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Exercise Smarter Not Harder for Weight Loss

We all know that exercise is essential for weight management because it burns calories. But how much and what kind of exercise is best?

Researchers at the University of Pittsburgh enrolled 201 overweight, sedentary women as participants in a one-year study. They were randomly assigned to one of four exercise groups: (1) vigorous intensity with high duration; (2) moderate intensity with high duration; (3) moderate intensity with moderate duration; or (4) vigorous intensity with moderate duration. All women were instructed to follow a 1,200 to 1,500 kilocalorie-per-day diet and reduce fat intake to 20 to 30 percent of total energy intake.

Weight loss was significant in all groups, with those exercising moderately gaining similar benefits to those who exercised vigorously. Participants who walked briskly (moderate exercise) for at least 50 minutes, five times a week, and who cut back on fatty foods saw the best long-term weight loss. In six months, they lost an average of 25 pounds, or about 15 percent of their body weight, and the program helped them keep the weight off the rest of the year. It came down to the calories they burned, not how hard they worked to burn them.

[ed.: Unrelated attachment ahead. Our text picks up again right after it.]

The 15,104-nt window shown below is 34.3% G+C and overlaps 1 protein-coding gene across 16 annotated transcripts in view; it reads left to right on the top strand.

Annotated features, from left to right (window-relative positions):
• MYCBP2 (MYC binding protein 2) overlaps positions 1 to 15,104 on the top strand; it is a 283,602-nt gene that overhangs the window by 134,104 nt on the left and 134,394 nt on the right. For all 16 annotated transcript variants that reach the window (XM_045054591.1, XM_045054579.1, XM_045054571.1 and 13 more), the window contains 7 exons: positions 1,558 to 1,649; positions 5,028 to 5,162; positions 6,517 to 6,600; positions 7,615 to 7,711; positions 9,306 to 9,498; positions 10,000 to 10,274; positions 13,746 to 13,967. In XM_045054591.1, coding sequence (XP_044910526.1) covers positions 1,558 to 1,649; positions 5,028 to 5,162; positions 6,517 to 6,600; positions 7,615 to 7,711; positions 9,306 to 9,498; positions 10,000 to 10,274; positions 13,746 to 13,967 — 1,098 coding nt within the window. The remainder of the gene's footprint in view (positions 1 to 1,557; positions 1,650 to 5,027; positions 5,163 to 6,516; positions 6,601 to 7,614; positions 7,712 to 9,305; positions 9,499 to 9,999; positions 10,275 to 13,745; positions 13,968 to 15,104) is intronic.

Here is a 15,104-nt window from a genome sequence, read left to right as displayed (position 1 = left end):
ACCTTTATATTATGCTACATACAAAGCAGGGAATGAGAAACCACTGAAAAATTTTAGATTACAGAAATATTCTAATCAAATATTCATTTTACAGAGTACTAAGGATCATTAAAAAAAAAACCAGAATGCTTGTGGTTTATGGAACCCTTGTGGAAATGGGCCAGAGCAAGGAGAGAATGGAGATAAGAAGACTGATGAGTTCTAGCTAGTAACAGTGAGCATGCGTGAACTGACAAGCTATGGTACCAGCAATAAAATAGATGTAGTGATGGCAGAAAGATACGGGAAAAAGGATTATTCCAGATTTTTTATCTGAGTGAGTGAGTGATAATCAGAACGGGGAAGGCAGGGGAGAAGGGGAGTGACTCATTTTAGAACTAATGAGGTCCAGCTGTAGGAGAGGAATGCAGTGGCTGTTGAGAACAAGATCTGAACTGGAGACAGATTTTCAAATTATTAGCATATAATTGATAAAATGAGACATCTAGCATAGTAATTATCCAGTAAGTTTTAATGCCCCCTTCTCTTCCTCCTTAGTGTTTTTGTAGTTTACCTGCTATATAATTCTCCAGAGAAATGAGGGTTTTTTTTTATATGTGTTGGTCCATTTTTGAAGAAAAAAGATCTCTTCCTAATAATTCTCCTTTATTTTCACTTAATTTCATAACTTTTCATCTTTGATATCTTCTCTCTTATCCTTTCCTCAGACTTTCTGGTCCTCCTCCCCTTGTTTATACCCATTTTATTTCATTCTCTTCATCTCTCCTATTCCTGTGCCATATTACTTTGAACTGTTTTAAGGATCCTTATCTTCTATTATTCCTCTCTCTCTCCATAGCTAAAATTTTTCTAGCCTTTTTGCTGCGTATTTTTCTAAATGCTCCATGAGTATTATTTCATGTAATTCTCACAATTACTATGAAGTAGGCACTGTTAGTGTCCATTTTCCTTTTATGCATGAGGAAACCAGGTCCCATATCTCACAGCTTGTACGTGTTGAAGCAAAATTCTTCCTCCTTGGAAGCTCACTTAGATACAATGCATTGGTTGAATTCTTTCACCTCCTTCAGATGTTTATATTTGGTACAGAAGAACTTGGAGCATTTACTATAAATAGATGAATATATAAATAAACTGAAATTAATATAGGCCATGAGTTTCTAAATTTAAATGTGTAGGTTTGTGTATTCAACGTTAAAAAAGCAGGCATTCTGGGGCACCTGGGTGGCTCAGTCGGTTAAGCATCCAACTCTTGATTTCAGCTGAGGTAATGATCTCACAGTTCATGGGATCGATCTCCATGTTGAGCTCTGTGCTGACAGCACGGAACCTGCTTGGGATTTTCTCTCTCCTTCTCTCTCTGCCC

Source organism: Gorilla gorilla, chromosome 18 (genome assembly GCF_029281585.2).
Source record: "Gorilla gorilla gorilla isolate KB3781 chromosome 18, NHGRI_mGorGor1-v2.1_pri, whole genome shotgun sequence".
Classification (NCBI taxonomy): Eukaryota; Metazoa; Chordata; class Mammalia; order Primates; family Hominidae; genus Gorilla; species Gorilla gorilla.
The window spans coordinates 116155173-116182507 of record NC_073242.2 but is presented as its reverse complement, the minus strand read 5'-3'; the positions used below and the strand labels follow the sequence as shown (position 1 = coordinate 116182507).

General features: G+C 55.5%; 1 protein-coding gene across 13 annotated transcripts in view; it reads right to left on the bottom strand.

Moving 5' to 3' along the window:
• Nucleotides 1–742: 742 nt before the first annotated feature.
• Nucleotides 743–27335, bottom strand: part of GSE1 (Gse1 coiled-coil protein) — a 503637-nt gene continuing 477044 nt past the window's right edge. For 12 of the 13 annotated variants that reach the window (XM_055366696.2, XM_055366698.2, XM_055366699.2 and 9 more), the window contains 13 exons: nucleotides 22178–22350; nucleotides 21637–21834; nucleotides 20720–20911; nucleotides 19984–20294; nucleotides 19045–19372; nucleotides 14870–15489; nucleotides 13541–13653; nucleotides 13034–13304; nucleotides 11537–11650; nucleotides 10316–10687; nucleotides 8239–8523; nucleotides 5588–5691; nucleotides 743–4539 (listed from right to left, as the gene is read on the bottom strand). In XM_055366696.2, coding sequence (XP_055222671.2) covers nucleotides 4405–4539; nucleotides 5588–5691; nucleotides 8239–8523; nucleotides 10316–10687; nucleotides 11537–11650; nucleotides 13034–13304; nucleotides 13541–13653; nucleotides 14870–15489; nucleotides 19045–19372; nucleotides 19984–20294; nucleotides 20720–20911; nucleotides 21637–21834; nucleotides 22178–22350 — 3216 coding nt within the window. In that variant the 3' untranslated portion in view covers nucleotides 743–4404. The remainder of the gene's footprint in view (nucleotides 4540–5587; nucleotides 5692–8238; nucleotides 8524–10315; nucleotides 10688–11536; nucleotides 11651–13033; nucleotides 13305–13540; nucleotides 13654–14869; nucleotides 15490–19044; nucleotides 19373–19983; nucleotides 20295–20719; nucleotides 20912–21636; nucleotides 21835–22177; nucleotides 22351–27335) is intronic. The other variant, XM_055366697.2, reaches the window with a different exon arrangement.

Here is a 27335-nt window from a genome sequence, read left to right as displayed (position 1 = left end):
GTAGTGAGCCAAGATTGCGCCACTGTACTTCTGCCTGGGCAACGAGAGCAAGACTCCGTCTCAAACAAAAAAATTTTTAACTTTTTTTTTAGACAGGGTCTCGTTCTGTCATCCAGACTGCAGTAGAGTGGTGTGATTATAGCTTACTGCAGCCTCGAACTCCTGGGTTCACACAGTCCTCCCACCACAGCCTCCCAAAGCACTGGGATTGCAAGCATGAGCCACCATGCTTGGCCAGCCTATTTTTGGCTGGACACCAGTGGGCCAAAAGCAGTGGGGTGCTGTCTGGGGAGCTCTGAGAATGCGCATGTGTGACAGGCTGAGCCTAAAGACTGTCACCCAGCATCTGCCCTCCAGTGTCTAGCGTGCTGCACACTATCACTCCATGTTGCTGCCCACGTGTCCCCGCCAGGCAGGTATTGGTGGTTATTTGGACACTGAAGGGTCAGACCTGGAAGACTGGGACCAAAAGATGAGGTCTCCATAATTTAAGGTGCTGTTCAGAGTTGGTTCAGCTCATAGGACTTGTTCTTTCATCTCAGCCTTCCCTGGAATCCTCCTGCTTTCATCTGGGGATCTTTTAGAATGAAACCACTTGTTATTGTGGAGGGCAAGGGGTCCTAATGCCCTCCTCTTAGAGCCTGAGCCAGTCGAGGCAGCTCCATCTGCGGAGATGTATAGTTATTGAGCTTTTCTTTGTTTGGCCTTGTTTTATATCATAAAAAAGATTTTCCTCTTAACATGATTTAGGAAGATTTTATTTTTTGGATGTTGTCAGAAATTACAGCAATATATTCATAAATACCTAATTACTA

Sherry Torkos

Why Do You Exercise?

When it comes to reasons for participating in physical activity, it appears men and women have distinct motivations. In a recent study of American male and female college students, researchers found that female study participants were generally more interested in weight management, while male study participants looked for competition, challenge, and improved strength and endurance.

Different motivations translated into different activity preferences: men preferred sports, whereas women liked sports and exercise equally.

The study, published in the September/ October 2005 Journal of American College Health, also showed similarities between genders. Both men and women indicated that they used physical activity for stress management. They also saw exercise as a way to improve health, although men thought sport was equally beneficial for health.

The results of this study raise a concern about ongoing motivation. People who participate in sport often do so because they love it; that is, they enjoy the competition and challenge of the sport, which makes it easier for them to include it as a regular part of their lives. Others who exercise only to achieve a desired outcome, instead of because they enjoy the activity, often find it harder to adhere to an exercise routine. 

Sandi Gauvin




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